Video shows buildings demolished in China, not devastation from Turkey-Syria earthquake

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A Facebook post shared in Kenya claims to show footage of high-rise towers collapsing during the Turkey-Syria earthquake. However, the video is old and unrelated. While the 7.8-magnitude earthquake caused massive devastation, collapsing buildings and killing thousands of people, the video shows controlled demolitions in China.

A strong earthquake struck southeastern Turkey and neighbouring Syria in the early hours of February 6, 2023, devastating cities, killing more than 21,000 people and injuring thousands more, according to the latest official figures released on February 10.

A day after the earthquake, a Facebook post shared a TikTok video showing multiple clips of buildings collapsing simultaneously.

“Sending my deepest sympathies and condolences to the families of those killed, hurt, and affected by this natural calamity in Turkey & Syria (sic),” read the Facebook post, which has since been deleted.

The video, which was viewed more than 40,000 times, merged footage of buildings collapsing in two separate locations.

A screenshot of the false Facebook post, taken on February 8, 2023

The same video was shared on TikTok alongside the caption “Prayer for turkey tallest building dropped off (sic)”.

However, while many buildings in Turkey and Syria were damaged or destroyed, the video in the posts is old and does not show devastation from the earthquake.

Demolition job

Using the video verification tool InVID WeVerify, we conducted reverse image searches on keyframes from the footage and found news clips describing the demolition of high-rises in China.

In the opening part of the video, the first of a trio of buildings with a staggered design abruptly collapses, causing onlookers on the ground to flee.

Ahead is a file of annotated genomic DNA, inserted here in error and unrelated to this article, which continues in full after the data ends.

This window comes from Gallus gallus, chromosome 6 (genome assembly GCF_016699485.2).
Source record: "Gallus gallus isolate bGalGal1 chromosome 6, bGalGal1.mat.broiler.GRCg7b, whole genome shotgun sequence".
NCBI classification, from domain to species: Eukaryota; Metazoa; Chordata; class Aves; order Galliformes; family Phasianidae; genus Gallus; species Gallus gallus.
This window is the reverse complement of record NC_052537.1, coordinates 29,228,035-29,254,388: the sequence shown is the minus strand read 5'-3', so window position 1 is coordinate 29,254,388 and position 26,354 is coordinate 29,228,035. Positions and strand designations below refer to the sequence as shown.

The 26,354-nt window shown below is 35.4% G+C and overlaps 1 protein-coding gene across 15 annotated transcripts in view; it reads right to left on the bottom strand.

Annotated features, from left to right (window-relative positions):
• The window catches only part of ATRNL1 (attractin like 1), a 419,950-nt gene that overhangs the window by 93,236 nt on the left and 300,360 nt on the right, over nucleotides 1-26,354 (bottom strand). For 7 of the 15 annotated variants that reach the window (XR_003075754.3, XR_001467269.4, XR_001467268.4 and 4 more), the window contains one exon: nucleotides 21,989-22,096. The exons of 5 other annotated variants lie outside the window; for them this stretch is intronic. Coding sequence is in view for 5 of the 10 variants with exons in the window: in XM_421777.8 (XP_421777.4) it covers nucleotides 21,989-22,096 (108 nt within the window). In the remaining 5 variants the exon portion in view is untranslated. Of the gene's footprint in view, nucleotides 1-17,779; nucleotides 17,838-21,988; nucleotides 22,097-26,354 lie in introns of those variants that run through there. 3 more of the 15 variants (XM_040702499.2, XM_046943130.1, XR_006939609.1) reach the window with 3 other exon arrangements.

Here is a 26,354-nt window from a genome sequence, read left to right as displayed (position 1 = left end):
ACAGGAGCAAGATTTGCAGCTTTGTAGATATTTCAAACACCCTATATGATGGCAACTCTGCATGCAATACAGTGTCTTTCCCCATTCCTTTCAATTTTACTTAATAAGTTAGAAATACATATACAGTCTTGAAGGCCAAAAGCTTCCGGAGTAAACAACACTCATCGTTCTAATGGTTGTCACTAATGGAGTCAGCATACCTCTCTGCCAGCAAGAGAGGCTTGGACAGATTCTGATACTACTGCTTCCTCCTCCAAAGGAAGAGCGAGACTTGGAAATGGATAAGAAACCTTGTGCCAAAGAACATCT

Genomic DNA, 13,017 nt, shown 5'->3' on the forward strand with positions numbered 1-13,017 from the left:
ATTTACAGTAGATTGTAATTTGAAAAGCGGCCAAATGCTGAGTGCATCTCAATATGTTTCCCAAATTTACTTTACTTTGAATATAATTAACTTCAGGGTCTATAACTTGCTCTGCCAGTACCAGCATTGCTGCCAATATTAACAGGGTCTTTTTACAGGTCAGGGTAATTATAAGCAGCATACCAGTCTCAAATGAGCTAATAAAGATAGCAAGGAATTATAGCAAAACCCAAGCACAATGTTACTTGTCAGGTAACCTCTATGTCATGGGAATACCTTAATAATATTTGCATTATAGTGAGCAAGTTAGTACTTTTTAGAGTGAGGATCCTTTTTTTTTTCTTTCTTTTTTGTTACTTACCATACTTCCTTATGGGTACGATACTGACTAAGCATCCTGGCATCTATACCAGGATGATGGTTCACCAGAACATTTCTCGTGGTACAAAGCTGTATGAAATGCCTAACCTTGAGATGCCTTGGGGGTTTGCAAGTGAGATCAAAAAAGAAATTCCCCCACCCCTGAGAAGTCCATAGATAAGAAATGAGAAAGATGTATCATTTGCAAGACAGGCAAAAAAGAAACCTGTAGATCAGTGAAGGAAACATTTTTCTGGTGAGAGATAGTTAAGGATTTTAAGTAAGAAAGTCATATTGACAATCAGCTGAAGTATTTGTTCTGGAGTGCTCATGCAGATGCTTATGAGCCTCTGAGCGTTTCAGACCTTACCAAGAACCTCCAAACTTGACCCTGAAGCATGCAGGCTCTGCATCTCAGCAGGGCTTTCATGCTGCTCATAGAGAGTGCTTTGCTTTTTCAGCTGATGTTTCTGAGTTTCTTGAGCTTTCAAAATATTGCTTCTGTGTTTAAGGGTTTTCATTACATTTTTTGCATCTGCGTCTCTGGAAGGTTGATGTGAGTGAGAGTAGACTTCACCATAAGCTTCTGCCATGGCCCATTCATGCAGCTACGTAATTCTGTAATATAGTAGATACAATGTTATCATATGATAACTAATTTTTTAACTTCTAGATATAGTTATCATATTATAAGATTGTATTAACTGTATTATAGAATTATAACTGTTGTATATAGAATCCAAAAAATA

A screenshot of the false Facebook post showing the first building, taken on February 8, 2023

A reverse image search revealed the clip was used in a 2022 Russian TV report about the demolition of unfinished buildings in China.

Follow-up searches using Chinese keywords unearthed local reports from 2020 (see here, here, and here) featuring photos and videos of the same distinctive buildings, taken from different angles.

A screenshot showing the similarities between the false video, left, and footage from a Chinese news site

According to the reports, the vacant buildings were demolished by the local authority on October 30, 2020, in southern China's Hainan province in the county of Lingao because they were illegally built.

The same buildings can also be seen in this post on the Chinese social media platform, Meipian, published by an account that issues official government statements. The post shows one of the buildings from the same angle as it appears in the Facebook post we are debunking.

A screenshot of a post on Meipian showing a similar video of the demolition, taken on February 10, 2023

Second demolition

The second part of the clip shows a collection of taller buildings – light in colour and all similarly designed – collapsing simultaneously, with one remaining barely upright. Next to them, there are four yellowish buildings standing tall alongside the ruins.

Screenshot of different clips within the video’s second scene

A reverse image search found that the American news site USA Today published footage of the same buildings collapsing but from a different angle.

“15 buildings in China get demolished simultaneously,” reads USA Today’s caption.

According to the report, the high-rises were demolished on August 27, 2021, in Kunming, southern China. They had been abandoned and damaged by rain.

Screenshots of footage from USA Today on the demolition of Chinese buildings in 2021

Several other international news outlets posted footage of the simultaneous demolitions (here and here).